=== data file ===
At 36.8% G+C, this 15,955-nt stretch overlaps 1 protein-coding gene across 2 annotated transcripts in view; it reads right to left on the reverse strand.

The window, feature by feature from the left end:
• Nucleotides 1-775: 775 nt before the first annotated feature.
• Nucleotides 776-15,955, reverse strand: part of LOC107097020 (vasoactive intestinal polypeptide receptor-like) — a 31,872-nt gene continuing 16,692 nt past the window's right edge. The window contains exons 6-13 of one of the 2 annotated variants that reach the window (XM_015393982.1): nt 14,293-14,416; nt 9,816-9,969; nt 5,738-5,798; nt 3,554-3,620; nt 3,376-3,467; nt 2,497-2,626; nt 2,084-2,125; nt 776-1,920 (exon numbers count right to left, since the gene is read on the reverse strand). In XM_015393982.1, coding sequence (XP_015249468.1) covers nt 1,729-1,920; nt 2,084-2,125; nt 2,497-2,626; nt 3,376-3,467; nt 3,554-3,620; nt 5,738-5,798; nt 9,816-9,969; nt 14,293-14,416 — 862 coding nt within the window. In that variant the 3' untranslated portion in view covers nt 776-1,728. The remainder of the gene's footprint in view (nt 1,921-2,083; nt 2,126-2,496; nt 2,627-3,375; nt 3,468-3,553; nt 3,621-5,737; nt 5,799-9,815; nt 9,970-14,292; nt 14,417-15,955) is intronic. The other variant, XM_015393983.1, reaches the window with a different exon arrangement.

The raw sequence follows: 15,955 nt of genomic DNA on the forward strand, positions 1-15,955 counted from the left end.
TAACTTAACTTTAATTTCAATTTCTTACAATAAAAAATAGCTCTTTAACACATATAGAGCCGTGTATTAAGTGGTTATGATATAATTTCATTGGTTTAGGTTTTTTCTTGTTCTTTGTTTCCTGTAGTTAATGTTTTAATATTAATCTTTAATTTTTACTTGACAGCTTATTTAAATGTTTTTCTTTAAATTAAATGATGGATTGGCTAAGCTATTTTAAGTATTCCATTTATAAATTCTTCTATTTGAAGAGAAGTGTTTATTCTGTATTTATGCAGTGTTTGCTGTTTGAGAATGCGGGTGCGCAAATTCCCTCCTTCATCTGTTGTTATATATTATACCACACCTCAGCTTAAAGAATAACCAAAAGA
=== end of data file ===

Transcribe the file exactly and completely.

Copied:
At 36.8% G+C, this 15,955-nt stretch overlaps 1 protein-coding gene across 2 annotated transcripts in view; it reads right to left on the reverse strand.

The window, feature by feature from the left end:
• Nucleotides 1-775: 775 nt before the first annotated feature.
• Nucleotides 776-15,955, reverse strand: part of LOC107097020 (vasoactive intestinal polypeptide receptor-like) — a 31,872-nt gene continuing 16,692 nt past the window's right edge. The window contains exons 6-13 of one of the 2 annotated variants that reach the window (XM_015393982.1): nt 14,293-14,416; nt 9,816-9,969; nt 5,738-5,798; nt 3,554-3,620; nt 3,376-3,467; nt 2,497-2,626; nt 2,084-2,125; nt 776-1,920 (exon numbers count right to left, since the gene is read on the reverse strand). In XM_015393982.1, coding sequence (XP_015249468.1) covers nt 1,729-1,920; nt 2,084-2,125; nt 2,497-2,626; nt 3,376-3,467; nt 3,554-3,620; nt 5,738-5,798; nt 9,816-9,969; nt 14,293-14,416 — 862 coding nt within the window. In that variant the 3' untranslated portion in view covers nt 776-1,728. The remainder of the gene's footprint in view (nt 1,921-2,083; nt 2,126-2,496; nt 2,627-3,375; nt 3,468-3,553; nt 3,621-5,737; nt 5,799-9,815; nt 9,970-14,292; nt 14,417-15,955) is intronic. The other variant, XM_015393983.1, reaches the window with a different exon arrangement.

The raw sequence follows: 15,955 nt of genomic DNA on the forward strand, positions 1-15,955 counted from the left end.
TAACTTAACTTTAATTTCAATTTCTTACAATAAAAAATAGCTCTTTAACACATATAGAGCCGTGTATTAAGTGGTTATGATATAATTTCATTGGTTTAGGTTTTTTCTTGTTCTTTGTTTCCTGTAGTTAATGTTTTAATATTAATCTTTAATTTTTACTTGACAGCTTATTTAAATGTTTTTCTTTAAATTAAATGATGGATTGGCTAAGCTATTTTAAGTATTCCATTTATAAATTCTTCTATTTGAAGAGAAGTGTTTATTCTGTATTTATGCAGTGTTTGCTGTTTGAGAATGCGGGTGCGCAAATTCCCTCCTTCATCTGTTGTTATATATTATACCACACCTCAGCTTAAAGAATAACCAAAAGA